"After two years of economic downturn, the Chancellor has clearly recognised the need to place business at the heart of this Budget. Doubling the annual investment allowance, help with business rates, and allowing entrepreneurs to keep more of their gains will prove especially popular.
"The Chancellor could have done more to set out a clear plan for the reduction of the budget deficit, which continues to threaten business confidence and investment."
"There's a sense that this was a budget for an election and that the Government is courting the small business vote. It would have been more encouraging to see some real political responsibility and measures to address difficult issues, like public sector pensions, which we need to tackle in order to keep the UK competitive in the longer term.
"My initial reaction is that there was quite a bit of give, give, give in the Budget, but nothing new - and nothing to address the serious issues this country faces. I cautiously welcome the way the Chancellor acknowledged the importance of smaller businesses to economic recovery."
"With the election just weeks away, this was a clever, political budget. However, anxiety remains on how the deficit is going to be paid down, and the growth forecasts for 2011 and beyond are still on the optimistic side.
"There was more support for business than might have been expected, with a series of modest but helpful changes. The doubling of entrepreneurs' CGT relief will help investment in small businesses and the extra money for science places at university will be welcomed by industry.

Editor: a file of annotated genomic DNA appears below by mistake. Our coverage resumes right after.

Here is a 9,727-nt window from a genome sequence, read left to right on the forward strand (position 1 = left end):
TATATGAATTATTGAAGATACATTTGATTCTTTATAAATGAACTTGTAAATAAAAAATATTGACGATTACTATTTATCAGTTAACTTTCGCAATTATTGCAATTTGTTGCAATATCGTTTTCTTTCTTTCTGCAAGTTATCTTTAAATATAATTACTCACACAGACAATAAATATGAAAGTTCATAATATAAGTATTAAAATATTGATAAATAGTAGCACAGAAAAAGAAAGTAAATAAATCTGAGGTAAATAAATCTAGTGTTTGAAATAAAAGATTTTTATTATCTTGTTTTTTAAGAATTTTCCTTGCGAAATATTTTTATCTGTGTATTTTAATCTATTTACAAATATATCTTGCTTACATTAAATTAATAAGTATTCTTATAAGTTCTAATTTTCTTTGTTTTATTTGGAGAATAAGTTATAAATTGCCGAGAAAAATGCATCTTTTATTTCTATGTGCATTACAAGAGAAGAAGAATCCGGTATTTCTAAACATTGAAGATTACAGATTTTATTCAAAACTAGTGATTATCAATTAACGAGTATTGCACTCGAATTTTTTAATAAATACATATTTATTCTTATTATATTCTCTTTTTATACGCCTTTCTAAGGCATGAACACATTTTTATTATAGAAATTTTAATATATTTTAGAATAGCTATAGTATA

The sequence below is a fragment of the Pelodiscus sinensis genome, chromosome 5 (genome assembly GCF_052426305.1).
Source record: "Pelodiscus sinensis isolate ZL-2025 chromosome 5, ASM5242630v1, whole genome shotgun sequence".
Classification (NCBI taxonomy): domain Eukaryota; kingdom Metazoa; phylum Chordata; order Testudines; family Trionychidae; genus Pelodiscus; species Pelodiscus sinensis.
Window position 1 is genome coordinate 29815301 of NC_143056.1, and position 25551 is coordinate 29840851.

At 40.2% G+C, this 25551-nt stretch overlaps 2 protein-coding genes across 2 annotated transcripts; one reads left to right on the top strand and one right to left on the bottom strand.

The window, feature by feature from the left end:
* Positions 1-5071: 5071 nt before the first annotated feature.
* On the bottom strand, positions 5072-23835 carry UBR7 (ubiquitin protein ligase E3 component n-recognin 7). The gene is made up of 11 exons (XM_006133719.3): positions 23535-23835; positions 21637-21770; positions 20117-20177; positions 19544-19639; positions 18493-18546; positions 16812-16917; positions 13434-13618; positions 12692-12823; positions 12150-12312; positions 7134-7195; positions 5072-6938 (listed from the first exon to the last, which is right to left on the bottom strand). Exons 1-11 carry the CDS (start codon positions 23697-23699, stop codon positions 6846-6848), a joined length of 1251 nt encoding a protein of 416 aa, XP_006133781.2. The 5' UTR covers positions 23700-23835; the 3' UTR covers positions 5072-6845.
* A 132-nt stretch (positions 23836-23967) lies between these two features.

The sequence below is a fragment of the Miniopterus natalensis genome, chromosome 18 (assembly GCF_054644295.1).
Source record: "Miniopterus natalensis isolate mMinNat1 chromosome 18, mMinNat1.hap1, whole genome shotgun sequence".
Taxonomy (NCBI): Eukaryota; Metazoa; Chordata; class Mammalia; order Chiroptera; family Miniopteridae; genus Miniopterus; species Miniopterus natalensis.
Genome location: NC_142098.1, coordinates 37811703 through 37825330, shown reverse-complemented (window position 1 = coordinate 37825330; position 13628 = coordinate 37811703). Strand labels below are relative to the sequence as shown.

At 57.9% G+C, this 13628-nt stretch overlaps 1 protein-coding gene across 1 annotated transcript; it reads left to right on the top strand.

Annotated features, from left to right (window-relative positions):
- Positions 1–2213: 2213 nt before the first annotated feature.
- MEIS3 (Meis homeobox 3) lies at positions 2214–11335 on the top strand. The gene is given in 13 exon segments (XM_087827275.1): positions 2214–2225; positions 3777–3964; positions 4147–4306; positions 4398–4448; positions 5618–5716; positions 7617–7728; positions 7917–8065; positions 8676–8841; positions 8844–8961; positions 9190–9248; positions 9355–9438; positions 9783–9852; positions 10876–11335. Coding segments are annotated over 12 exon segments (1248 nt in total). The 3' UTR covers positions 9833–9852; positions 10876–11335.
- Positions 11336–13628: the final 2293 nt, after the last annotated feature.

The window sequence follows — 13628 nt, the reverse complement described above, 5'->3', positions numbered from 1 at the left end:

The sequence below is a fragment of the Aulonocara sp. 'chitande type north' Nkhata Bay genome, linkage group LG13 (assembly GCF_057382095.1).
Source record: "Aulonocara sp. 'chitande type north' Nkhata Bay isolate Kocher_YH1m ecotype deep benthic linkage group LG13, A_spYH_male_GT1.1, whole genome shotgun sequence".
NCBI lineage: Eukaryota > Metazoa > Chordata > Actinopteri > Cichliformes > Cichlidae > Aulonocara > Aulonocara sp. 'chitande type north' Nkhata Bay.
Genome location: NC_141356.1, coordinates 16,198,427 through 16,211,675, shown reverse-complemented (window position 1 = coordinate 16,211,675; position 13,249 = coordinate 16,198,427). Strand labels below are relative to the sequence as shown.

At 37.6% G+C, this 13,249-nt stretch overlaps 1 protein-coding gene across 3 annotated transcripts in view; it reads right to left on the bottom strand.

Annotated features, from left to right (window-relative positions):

"However, it is the big fiscal decisions over the next 12 months that will really determine the UK's economic future."
"The move on business rates, relief on capital gains tax and a doubling of the annual investment allowance are small measures, but added together, they make the entrepreneurial game a more attractive one. The country absolutely needs entrepreneurs to be firing on all cylinders and convinced this is the place to do business, and that they'll be rewarded and supported here. The additional support - from the Growth Capital fund to the commitment to award 15% of government contracts to UK SMEs - are also very helpful.
"All this said, we think this country will not start motoring economically (at least not sustainably) until we as a nation are much more export-focused, like successful modern economies like Sweden and Switzerland. We would like to see the government focus more support on helping companies take advantage of the foreign language internet - the fact it's much easier to market in foreign languages than English - particularly in this period of a weak pound. [...]
"We would also like to see incentives for business to help young people - those at school or university - to monetise the superior internet understanding they have. This will be crucial as the web's role in business becomes ever more critical."
"The amount of time that the Chancellor's speech spent addressing the issues facing SMEs demonstrates that he does recognize the value that they have to UK economy and that after two years of tough economic condition and with income dead, access to cash remains a priority. The main bank lenders into the SME sector (RBS and Lloyds) have been mandated to lend at least £47bn to struggling small businesses which is great news and the Chancellor also signalled that he is encouraging competition to the small lending sector with the introduction of new banks; offering a further life line to SMEs. [...]
"The Chancellor could have gone further and relaxed the rules to deliver entrepreneurs' relief to angel investors. The relaxations to the VCT and EIS schemes will make it easier for certain businesses to raise equity capital, and these measures are welcome.
"Whilst the Chancellor did spend time talking about the Government's commitment to encouraging more jobs in the SME sector, his failure to address the National Insurance Contribution increase from April 2011 remains a very direct tax on employment."